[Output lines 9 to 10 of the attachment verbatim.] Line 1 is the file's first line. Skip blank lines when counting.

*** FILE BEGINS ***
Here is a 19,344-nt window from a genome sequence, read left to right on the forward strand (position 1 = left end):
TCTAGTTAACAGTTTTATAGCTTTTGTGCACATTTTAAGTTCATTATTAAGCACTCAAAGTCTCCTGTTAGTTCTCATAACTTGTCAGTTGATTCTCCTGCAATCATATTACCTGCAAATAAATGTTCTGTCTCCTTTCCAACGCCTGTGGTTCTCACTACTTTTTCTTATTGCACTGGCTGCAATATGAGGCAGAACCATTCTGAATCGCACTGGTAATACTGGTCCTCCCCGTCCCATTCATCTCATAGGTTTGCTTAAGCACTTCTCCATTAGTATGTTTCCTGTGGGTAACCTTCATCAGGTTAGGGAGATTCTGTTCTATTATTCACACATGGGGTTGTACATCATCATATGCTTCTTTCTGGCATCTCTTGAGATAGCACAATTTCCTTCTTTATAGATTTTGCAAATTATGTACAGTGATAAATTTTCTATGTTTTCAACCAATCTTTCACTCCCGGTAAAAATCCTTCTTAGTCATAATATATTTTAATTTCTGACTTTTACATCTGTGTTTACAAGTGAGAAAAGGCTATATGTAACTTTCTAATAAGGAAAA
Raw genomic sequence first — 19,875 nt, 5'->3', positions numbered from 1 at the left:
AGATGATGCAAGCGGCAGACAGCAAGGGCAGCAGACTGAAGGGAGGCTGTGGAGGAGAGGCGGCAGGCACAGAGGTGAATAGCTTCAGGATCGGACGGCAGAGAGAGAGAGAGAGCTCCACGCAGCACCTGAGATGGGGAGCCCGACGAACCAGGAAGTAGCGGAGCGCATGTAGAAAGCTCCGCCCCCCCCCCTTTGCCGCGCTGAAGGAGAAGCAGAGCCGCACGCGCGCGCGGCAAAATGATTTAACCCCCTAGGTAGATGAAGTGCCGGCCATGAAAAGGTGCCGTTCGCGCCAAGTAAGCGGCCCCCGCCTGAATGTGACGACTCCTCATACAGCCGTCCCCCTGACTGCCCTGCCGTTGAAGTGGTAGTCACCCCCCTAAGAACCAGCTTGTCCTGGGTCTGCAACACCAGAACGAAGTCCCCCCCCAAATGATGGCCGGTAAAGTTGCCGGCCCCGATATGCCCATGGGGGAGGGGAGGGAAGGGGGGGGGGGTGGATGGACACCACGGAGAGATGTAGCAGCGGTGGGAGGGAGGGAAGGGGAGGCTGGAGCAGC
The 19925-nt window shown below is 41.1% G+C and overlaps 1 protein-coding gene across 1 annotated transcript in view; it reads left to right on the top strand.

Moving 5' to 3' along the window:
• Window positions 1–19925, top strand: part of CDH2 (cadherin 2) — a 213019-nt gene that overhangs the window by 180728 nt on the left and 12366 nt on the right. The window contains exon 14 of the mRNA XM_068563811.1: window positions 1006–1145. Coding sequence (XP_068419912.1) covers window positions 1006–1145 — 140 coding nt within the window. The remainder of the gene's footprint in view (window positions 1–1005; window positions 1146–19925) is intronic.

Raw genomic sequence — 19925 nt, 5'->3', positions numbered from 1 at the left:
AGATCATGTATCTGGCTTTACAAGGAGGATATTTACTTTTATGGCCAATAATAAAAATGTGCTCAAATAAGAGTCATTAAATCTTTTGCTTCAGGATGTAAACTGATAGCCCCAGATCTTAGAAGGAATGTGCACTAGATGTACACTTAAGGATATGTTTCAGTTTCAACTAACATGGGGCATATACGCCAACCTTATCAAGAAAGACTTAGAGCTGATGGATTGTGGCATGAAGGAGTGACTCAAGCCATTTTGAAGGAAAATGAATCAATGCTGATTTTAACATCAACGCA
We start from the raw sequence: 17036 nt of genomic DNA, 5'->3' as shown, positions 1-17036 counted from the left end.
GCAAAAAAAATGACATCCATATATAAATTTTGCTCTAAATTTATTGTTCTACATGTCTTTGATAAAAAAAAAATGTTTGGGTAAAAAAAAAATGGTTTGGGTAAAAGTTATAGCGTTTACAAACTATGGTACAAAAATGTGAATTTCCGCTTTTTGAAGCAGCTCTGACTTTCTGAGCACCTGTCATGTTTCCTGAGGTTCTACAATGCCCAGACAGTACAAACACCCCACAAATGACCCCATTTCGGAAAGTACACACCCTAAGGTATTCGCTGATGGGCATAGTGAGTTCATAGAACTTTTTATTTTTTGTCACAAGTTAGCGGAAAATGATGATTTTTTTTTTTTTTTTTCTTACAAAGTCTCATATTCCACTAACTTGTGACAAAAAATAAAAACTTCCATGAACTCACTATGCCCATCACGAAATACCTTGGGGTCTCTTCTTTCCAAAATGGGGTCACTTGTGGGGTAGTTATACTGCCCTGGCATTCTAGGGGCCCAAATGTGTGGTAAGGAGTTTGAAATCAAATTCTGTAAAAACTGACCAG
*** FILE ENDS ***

AGATCATGTATCTGGCTTTACAAGGAGGATATTTACTTTTATGGCCAATAATAAAAATGTGCTCAAATAAGAGTCATTAAATCTTTTGCTTCAGGATGTAAACTGATAGCCCCAGATCTTAGAAGGAATGTGCACTAGATGTACACTTAAGGATATGTTTCAGTTTCAACTAACATGGGGCATATACGCCAACCTTATCAAGAAAGACTTAGAGCTGATGGATTGTGGCATGAAGGAGTGACTCAAGCCATTTTGAAGGAAAATGAATCAATGCTGATTTTAACATCAACGCA
We start from the raw sequence: 17036 nt of genomic DNA, 5'->3' as shown, positions 1-17036 counted from the left end.